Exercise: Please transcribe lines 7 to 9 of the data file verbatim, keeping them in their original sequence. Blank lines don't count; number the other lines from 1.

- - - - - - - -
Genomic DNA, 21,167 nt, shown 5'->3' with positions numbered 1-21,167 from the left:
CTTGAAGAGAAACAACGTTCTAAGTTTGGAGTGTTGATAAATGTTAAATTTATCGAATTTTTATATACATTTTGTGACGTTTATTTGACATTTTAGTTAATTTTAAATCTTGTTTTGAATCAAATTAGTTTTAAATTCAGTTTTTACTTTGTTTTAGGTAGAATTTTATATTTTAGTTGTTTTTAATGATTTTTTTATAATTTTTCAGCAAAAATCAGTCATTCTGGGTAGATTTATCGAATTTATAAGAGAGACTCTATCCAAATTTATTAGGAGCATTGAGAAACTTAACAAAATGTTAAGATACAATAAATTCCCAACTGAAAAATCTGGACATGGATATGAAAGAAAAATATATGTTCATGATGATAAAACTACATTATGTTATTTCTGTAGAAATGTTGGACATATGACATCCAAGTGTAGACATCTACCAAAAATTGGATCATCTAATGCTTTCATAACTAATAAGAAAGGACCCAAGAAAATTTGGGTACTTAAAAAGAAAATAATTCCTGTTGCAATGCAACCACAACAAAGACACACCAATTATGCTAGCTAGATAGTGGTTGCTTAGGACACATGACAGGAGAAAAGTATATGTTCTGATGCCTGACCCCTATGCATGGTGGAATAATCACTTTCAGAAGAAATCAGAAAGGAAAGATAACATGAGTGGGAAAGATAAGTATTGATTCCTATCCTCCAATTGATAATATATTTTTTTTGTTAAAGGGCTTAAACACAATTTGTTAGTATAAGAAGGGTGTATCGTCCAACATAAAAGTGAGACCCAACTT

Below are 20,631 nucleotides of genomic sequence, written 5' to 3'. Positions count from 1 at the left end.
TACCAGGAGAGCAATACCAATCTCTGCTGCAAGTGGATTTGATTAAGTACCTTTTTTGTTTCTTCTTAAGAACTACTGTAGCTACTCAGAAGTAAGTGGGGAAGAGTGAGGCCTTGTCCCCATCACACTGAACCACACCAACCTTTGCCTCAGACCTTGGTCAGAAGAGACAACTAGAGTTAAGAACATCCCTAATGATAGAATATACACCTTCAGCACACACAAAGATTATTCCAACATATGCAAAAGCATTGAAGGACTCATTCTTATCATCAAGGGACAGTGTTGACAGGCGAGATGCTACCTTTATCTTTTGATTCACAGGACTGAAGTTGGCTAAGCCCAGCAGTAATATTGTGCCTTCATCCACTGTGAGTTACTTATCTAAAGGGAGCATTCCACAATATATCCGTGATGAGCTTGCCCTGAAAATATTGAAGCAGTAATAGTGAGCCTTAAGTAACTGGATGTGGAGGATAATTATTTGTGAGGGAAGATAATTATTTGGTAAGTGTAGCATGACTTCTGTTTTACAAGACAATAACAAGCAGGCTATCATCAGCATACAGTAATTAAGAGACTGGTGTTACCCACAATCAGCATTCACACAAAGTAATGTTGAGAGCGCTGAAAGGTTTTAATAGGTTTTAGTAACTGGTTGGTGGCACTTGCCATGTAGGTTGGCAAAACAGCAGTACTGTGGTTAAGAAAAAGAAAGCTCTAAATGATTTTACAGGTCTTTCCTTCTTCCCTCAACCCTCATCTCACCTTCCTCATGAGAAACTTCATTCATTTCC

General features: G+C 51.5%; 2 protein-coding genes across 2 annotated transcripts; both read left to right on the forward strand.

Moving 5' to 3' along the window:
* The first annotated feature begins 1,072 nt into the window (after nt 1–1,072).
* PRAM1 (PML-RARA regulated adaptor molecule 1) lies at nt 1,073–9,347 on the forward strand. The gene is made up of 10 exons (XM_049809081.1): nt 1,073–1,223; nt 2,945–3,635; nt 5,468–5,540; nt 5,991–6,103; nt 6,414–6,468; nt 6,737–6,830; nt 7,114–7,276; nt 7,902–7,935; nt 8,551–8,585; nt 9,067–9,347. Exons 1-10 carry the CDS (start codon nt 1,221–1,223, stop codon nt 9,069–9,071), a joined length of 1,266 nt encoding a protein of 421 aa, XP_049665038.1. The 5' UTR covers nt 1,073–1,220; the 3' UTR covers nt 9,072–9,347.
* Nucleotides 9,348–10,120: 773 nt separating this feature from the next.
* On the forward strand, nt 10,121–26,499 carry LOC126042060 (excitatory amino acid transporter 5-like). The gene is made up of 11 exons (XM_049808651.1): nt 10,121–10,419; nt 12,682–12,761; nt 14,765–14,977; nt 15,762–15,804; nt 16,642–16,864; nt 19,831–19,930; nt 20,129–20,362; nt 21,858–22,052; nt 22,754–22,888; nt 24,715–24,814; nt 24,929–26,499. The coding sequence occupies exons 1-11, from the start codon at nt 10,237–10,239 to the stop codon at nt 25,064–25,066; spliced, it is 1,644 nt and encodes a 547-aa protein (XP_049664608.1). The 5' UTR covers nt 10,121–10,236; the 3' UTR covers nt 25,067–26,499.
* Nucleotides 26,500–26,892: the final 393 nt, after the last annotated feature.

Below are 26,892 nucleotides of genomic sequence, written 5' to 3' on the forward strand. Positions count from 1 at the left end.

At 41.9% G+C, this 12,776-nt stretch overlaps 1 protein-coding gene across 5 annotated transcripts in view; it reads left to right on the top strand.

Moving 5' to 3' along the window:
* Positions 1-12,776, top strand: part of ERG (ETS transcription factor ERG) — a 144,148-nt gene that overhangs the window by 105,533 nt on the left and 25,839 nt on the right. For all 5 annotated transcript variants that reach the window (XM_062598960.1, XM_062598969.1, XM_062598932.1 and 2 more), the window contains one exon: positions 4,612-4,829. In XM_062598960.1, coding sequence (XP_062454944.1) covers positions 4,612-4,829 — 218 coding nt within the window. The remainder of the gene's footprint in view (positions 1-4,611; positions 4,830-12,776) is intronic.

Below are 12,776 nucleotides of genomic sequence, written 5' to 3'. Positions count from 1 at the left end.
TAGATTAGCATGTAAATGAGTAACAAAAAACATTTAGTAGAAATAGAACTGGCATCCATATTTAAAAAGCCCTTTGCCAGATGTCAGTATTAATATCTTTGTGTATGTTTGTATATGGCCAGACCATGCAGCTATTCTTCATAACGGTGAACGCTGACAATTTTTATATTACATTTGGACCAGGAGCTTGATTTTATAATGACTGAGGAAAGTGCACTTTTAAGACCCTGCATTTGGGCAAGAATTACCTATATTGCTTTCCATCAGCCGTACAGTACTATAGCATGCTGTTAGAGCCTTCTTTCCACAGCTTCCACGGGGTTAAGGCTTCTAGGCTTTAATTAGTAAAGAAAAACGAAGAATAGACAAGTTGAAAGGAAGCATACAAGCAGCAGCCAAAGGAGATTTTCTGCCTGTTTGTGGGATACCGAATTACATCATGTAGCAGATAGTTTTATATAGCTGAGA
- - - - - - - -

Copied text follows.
* The first annotated feature begins 1,072 nt into the window (after nt 1–1,072).
* PRAM1 (PML-RARA regulated adaptor molecule 1) lies at nt 1,073–9,347 on the forward strand. The gene is made up of 10 exons (XM_049809081.1): nt 1,073–1,223; nt 2,945–3,635; nt 5,468–5,540; nt 5,991–6,103; nt 6,414–6,468; nt 6,737–6,830; nt 7,114–7,276; nt 7,902–7,935; nt 8,551–8,585; nt 9,067–9,347. Exons 1-10 carry the CDS (start codon nt 1,221–1,223, stop codon nt 9,069–9,071), a joined length of 1,266 nt encoding a protein of 421 aa, XP_049665038.1. The 5' UTR covers nt 1,073–1,220; the 3' UTR covers nt 9,072–9,347.
* Nucleotides 9,348–10,120: 773 nt separating this feature from the next.